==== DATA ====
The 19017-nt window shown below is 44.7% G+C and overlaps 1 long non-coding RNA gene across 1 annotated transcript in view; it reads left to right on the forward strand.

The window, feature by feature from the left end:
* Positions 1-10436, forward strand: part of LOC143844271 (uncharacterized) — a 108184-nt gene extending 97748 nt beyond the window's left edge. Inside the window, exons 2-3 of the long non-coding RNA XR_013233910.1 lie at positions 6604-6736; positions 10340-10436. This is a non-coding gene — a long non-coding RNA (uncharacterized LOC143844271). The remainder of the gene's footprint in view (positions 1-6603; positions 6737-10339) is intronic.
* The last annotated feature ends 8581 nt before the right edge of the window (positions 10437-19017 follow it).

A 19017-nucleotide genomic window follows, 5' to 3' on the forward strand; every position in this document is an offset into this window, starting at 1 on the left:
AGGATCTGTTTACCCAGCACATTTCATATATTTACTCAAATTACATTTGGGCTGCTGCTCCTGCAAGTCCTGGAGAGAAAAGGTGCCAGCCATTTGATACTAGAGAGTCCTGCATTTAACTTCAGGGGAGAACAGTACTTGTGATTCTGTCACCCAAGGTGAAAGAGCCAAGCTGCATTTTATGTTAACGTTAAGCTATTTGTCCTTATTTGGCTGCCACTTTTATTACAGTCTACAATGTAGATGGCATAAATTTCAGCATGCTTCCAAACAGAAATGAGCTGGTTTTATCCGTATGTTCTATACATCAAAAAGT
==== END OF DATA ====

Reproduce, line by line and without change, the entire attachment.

The 19017-nt window shown below is 44.7% G+C and overlaps 1 long non-coding RNA gene across 1 annotated transcript in view; it reads left to right on the forward strand.

The window, feature by feature from the left end:
* Positions 1-10436, forward strand: part of LOC143844271 (uncharacterized) — a 108184-nt gene extending 97748 nt beyond the window's left edge. Inside the window, exons 2-3 of the long non-coding RNA XR_013233910.1 lie at positions 6604-6736; positions 10340-10436. This is a non-coding gene — a long non-coding RNA (uncharacterized LOC143844271). The remainder of the gene's footprint in view (positions 1-6603; positions 6737-10339) is intronic.
* The last annotated feature ends 8581 nt before the right edge of the window (positions 10437-19017 follow it).

A 19017-nucleotide genomic window follows, 5' to 3' on the forward strand; every position in this document is an offset into this window, starting at 1 on the left:
AGGATCTGTTTACCCAGCACATTTCATATATTTACTCAAATTACATTTGGGCTGCTGCTCCTGCAAGTCCTGGAGAGAAAAGGTGCCAGCCATTTGATACTAGAGAGTCCTGCATTTAACTTCAGGGGAGAACAGTACTTGTGATTCTGTCACCCAAGGTGAAAGAGCCAAGCTGCATTTTATGTTAACGTTAAGCTATTTGTCCTTATTTGGCTGCCACTTTTATTACAGTCTACAATGTAGATGGCATAAATTTCAGCATGCTTCCAAACAGAAATGAGCTGGTTTTATCCGTATGTTCTATACATCAAAAAGT